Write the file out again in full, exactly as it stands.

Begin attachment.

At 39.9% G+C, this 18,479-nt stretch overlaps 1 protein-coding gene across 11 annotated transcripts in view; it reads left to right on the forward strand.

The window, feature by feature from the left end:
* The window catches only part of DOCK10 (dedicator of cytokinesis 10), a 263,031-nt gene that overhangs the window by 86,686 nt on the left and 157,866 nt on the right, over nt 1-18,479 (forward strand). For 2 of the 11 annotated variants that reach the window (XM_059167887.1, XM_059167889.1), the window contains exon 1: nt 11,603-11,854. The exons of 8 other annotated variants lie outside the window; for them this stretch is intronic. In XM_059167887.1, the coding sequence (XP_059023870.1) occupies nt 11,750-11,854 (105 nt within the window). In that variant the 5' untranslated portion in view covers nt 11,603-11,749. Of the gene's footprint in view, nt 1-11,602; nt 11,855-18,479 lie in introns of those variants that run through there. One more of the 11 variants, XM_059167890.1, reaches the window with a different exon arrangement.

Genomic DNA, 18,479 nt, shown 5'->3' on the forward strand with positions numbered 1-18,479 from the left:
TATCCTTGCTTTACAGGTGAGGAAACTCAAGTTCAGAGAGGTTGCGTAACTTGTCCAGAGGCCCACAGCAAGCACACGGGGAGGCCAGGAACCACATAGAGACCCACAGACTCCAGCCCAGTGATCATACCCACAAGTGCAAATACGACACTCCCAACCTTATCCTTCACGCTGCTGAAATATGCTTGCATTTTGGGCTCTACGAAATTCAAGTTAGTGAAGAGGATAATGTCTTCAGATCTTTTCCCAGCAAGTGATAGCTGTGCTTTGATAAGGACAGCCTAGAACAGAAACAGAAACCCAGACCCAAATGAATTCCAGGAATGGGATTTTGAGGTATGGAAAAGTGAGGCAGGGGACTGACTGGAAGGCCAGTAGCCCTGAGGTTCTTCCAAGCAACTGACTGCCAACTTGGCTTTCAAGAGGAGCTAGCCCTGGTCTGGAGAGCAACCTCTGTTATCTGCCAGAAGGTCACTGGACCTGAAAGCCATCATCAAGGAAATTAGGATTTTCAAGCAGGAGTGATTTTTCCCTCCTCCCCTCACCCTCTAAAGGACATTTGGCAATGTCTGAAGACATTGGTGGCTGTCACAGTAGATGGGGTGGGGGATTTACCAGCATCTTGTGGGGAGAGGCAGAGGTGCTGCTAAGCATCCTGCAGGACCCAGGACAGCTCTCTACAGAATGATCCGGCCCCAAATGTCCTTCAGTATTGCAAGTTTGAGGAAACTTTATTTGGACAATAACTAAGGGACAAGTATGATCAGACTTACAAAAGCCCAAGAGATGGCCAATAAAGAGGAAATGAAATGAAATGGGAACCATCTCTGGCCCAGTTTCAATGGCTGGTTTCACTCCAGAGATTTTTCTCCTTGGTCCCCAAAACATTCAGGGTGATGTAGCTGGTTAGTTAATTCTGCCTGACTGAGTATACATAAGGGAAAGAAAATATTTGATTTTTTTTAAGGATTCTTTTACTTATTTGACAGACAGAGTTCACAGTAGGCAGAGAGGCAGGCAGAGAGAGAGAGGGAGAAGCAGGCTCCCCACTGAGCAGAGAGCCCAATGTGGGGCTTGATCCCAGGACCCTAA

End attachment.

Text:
At 39.9% G+C, this 18,479-nt stretch overlaps 1 protein-coding gene across 11 annotated transcripts in view; it reads left to right on the forward strand.

The window, feature by feature from the left end:
* The window catches only part of DOCK10 (dedicator of cytokinesis 10), a 263,031-nt gene that overhangs the window by 86,686 nt on the left and 157,866 nt on the right, over nt 1-18,479 (forward strand). For 2 of the 11 annotated variants that reach the window (XM_059167887.1, XM_059167889.1), the window contains exon 1: nt 11,603-11,854. The exons of 8 other annotated variants lie outside the window; for them this stretch is intronic. In XM_059167887.1, the coding sequence (XP_059023870.1) occupies nt 11,750-11,854 (105 nt within the window). In that variant the 5' untranslated portion in view covers nt 11,603-11,749. Of the gene's footprint in view, nt 1-11,602; nt 11,855-18,479 lie in introns of those variants that run through there. One more of the 11 variants, XM_059167890.1, reaches the window with a different exon arrangement.

Genomic DNA, 18,479 nt, shown 5'->3' on the forward strand with positions numbered 1-18,479 from the left:
TATCCTTGCTTTACAGGTGAGGAAACTCAAGTTCAGAGAGGTTGCGTAACTTGTCCAGAGGCCCACAGCAAGCACACGGGGAGGCCAGGAACCACATAGAGACCCACAGACTCCAGCCCAGTGATCATACCCACAAGTGCAAATACGACACTCCCAACCTTATCCTTCACGCTGCTGAAATATGCTTGCATTTTGGGCTCTACGAAATTCAAGTTAGTGAAGAGGATAATGTCTTCAGATCTTTTCCCAGCAAGTGATAGCTGTGCTTTGATAAGGACAGCCTAGAACAGAAACAGAAACCCAGACCCAAATGAATTCCAGGAATGGGATTTTGAGGTATGGAAAAGTGAGGCAGGGGACTGACTGGAAGGCCAGTAGCCCTGAGGTTCTTCCAAGCAACTGACTGCCAACTTGGCTTTCAAGAGGAGCTAGCCCTGGTCTGGAGAGCAACCTCTGTTATCTGCCAGAAGGTCACTGGACCTGAAAGCCATCATCAAGGAAATTAGGATTTTCAAGCAGGAGTGATTTTTCCCTCCTCCCCTCACCCTCTAAAGGACATTTGGCAATGTCTGAAGACATTGGTGGCTGTCACAGTAGATGGGGTGGGGGATTTACCAGCATCTTGTGGGGAGAGGCAGAGGTGCTGCTAAGCATCCTGCAGGACCCAGGACAGCTCTCTACAGAATGATCCGGCCCCAAATGTCCTTCAGTATTGCAAGTTTGAGGAAACTTTATTTGGACAATAACTAAGGGACAAGTATGATCAGACTTACAAAAGCCCAAGAGATGGCCAATAAAGAGGAAATGAAATGAAATGGGAACCATCTCTGGCCCAGTTTCAATGGCTGGTTTCACTCCAGAGATTTTTCTCCTTGGTCCCCAAAACATTCAGGGTGATGTAGCTGGTTAGTTAATTCTGCCTGACTGAGTATACATAAGGGAAAGAAAATATTTGATTTTTTTTAAGGATTCTTTTACTTATTTGACAGACAGAGTTCACAGTAGGCAGAGAGGCAGGCAGAGAGAGAGAGGGAGAAGCAGGCTCCCCACTGAGCAGAGAGCCCAATGTGGGGCTTGATCCCAGGACCCTAA